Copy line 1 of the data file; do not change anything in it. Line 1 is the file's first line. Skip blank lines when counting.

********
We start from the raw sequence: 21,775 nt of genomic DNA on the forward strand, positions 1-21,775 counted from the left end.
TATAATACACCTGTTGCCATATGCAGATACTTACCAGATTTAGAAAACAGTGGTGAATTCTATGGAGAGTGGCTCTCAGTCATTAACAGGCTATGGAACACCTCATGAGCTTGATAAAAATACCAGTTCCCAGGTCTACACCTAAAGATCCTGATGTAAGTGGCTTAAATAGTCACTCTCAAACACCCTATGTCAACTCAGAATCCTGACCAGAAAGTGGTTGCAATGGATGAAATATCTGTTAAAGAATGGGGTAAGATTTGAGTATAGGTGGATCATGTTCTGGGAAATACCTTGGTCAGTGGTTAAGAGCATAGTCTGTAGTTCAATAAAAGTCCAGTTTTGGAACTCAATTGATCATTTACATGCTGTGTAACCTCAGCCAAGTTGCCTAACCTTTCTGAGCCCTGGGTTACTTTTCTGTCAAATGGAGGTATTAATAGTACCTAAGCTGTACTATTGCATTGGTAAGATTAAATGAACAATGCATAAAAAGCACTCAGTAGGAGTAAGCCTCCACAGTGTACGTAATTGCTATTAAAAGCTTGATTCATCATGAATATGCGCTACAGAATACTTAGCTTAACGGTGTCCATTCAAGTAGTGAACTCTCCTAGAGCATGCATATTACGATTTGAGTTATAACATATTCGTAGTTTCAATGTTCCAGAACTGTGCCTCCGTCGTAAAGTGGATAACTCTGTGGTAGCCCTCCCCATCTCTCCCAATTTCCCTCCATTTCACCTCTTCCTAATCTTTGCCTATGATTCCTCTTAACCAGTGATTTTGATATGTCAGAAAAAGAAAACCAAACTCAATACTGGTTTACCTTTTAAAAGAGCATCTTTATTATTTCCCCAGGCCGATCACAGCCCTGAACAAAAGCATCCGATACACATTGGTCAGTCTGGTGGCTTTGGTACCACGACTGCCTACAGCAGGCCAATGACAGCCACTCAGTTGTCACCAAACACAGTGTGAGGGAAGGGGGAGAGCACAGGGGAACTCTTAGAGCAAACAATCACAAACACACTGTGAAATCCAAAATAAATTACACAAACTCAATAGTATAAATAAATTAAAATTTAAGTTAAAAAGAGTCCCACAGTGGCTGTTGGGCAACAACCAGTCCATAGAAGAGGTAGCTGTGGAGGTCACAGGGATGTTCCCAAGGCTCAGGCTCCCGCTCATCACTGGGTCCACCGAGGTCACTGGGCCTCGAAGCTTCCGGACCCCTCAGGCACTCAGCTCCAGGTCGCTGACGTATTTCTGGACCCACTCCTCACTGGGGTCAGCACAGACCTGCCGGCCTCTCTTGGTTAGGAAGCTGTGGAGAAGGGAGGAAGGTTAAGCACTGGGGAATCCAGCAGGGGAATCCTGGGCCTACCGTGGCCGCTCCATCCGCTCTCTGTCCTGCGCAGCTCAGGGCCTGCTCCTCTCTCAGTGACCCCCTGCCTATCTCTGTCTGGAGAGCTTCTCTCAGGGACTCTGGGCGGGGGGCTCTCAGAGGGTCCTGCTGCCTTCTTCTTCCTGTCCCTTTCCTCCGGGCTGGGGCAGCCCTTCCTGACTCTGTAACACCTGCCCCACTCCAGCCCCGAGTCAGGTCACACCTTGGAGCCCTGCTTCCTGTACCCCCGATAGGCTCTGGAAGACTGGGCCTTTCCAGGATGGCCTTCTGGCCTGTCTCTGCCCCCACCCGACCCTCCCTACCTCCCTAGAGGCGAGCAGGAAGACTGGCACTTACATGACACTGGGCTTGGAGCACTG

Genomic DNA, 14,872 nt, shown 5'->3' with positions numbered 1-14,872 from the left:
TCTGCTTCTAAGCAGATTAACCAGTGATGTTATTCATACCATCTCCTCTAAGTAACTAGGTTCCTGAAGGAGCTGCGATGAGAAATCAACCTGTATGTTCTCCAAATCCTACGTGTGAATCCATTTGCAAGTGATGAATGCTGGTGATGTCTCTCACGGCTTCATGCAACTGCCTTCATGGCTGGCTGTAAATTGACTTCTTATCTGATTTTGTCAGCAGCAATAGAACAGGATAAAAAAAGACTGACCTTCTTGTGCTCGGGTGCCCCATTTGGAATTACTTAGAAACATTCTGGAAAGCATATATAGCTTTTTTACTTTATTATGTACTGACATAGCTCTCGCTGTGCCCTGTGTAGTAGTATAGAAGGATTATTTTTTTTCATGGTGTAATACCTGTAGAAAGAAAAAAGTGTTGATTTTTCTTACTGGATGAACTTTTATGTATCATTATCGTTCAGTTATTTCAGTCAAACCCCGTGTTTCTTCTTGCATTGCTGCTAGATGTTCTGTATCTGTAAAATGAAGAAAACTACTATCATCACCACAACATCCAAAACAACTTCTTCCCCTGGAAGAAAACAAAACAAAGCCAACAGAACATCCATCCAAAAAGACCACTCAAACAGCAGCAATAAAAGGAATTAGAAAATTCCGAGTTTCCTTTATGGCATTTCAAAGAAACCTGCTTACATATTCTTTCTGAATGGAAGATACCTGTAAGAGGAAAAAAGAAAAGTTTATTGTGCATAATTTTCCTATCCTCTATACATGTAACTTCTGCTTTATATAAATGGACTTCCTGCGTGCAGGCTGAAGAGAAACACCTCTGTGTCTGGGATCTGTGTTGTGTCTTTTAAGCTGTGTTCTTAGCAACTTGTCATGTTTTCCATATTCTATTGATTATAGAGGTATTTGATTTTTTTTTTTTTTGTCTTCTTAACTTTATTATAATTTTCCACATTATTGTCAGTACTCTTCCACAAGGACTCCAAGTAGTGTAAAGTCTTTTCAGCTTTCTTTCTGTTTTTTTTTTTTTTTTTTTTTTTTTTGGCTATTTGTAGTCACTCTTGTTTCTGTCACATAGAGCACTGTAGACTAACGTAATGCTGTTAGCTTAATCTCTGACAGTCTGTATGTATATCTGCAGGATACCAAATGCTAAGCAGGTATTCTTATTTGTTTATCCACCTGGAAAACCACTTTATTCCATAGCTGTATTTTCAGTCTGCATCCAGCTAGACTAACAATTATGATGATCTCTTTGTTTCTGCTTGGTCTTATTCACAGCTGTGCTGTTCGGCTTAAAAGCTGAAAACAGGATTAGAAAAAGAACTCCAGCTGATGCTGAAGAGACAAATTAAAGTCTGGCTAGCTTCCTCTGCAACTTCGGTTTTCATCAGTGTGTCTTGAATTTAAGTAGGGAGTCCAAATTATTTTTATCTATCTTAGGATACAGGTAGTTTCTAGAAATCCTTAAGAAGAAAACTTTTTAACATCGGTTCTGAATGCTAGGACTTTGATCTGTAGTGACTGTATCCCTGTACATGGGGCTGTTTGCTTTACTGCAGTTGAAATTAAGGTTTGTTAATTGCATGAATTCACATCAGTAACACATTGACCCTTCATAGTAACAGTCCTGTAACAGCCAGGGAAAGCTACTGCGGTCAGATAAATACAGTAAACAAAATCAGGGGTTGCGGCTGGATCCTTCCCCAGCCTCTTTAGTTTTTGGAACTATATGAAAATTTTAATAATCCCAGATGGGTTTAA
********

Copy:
We start from the raw sequence: 21,775 nt of genomic DNA on the forward strand, positions 1-21,775 counted from the left end.